Although biotechnology does not exclusively make use of cells but also of complete organisms or of cell constituents, knowledge of basic cell biology is re-quired to understand biotechnology to its full extent.
Cells from all sorts of organisms are used in biotechnology. Not only prokaryotic cells like simple unicellular bacteria are used, but also eukaryotic cells, like cells of higher microorganisms, plants, and animals, are exploited. Those cell types are not dealt with in detail. The unifying concepts in cell biology and the diversification as far as relevant for pharma-ceutical biotechnology will be the main topic of discussion in this chapter.
The prokaryotes, to which the bacteria belong, represent the simplest cells in nature. A schematic illustration (Fig. 1) depicts a prokaryotic cell. Such a cell is in fact no more than cytoplasm surrounded by some surface layers, generally described as the cell envelope. In the bacterial world one distinguishes two main types of organisms. They are called Gram-positive or Gram-negative based on different beha-vior in a classical cell staining technique. The fundamental differences between these two prokar-yotic types are mainly apparent in the structure of the cell envelope.
The bacterial cell envelope consists of a cyto-plasmic membrane and of a very characteristic wall structure called the peptidoglycan layer. The cells of Gram-positive organisms are multilayered with pep-tidoglycan while only one or two such layers are found in cells of Gram-negative organisms. However, the clearest distinction between the two types of bacterial cells is that in Gram-negative organisms the cell is surrounded by a very specific extra membrane layer, called outer membrane (OM) (Fig. 2). Next to the cytoplasmic membrane, also called the inner membrane (IM), the OM is a permeation barrier for substances that are transported into or out of the cell.
A prominent and very particular chemical constituent of the OM is the compound named lipopolysaccharide (LPS). Biopharmaceutical pro-ducts gained from Gram-negative organisms must be extensively purified especially when they are used as a pharmaceutical for man or animal, since LPS set free during the isolation of the product has, even in a very low concentration, severe toxic effects to man and animals.
In the bacterial cell DNA is generally organized in one large circular molecule. The bacterial DNA is not surrounded by a nuclear membrane and is not as complex in organization as DNA in eukaryotic cells. One generally refers to bacterial DNA as chromoso-mal DNA, analogous to the nomenclature in eukar-yotic cells. Bacteria may, apart from the chromosomal DNA, harbor autonomously replicating small DNA molecules, called plasmids. Functions that are essen-tial for a bacterial cell are usually encoded by the chromosome, whereas functions encoded by plasmids are generally in no way essential. Nevertheless, plasmids endow the bacterial cell with properties that may be very important for the survival of the bacteria. Antibiotic resistances and production of toxic pro-teins, for example, are well-known plasmid encoded traits. As we will see later, plasmids are used in biotechnology as important and basic tools for the recombinant DNA technology.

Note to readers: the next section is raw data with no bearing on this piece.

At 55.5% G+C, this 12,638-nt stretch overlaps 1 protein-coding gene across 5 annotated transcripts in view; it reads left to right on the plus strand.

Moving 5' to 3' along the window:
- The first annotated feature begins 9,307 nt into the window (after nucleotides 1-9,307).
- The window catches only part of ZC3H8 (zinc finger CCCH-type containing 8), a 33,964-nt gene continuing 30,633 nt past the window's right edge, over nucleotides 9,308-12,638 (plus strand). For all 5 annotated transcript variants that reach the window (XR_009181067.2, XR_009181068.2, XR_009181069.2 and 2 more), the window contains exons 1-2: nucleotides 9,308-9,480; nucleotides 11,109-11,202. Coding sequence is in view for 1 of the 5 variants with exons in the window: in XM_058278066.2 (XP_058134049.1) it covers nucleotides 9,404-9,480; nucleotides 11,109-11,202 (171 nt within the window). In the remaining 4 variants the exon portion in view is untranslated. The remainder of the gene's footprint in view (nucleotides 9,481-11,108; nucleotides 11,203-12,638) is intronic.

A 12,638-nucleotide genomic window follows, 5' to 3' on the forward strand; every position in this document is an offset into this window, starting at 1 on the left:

When we refer to plasmids as small DNA molecules, this is of course in comparison to the size of the chromosomal DNA. Besides, one has to realize that plasmids vary in size. Small plasmids, generally the relevant ones for biotechnology, harbor about 6000 DNA building units, called nucleotides. Chromosomal DNA of a bacterium contains at least 1000 times more nucleotides. The DNA content of an animal or plant cell on the other hand exceeds several hundred times that of a bacterial cell. Moreover, the DNA of the former cells is no longer organized in one molecule, but in several linear chromosomes. A popular way to illustrate this fast growingcomplexity of DNA molecules in nature is based on pages and books. One can easily write on one page the composition of the DNA of a small plasmid by its nucleotide composition, using the symbols A, C, G, and T for the various nucleotides in the DNA. To do the same for the bacterial chromosome, a book with about 1000 pages is needed. For an animal cell or a plant cell it requires a few hundred books, each containing about 1000 pages to describe the DNA.
Bacterial cells, like all cells, harbor in their cytoplasm the ribosomes as essential structures for protein synthesis, as well as a great variety of enzymes and other (macro)molecules required for the proper physiology of the cell. Most important, however, is that, apart from chromosome, ribosomes and some-times plasmids, generally no other distinct structures are visible in the cytoplasm of the bacterial cell, even when studied with an electron microscope. Furthermore, there are no compartments present in the cytoplasm of the prokaryotic cell.
Figure 3 presents a schematic picture of a plant cell as an example of an eukaryotic cell. The eukaryotic cell has a very complex structure, not only by the presence of cell organelles like the nucleus, mitochondria, and chloroplast (exclusively found in plant cells), but also by the presence of specific internal membranes and of vacuoles. This complex and compartmentalized struc-ture implies a complicated functional behavior and is one of the reasons that in the initial phase of modern biotechnology simple bacterial cells, easier to handle and more simple to modify, were prominently used. Nowadays, molecular biotechnologists use all sorts of eukaryotic cells, exploiting the fast growing insights in cell biology.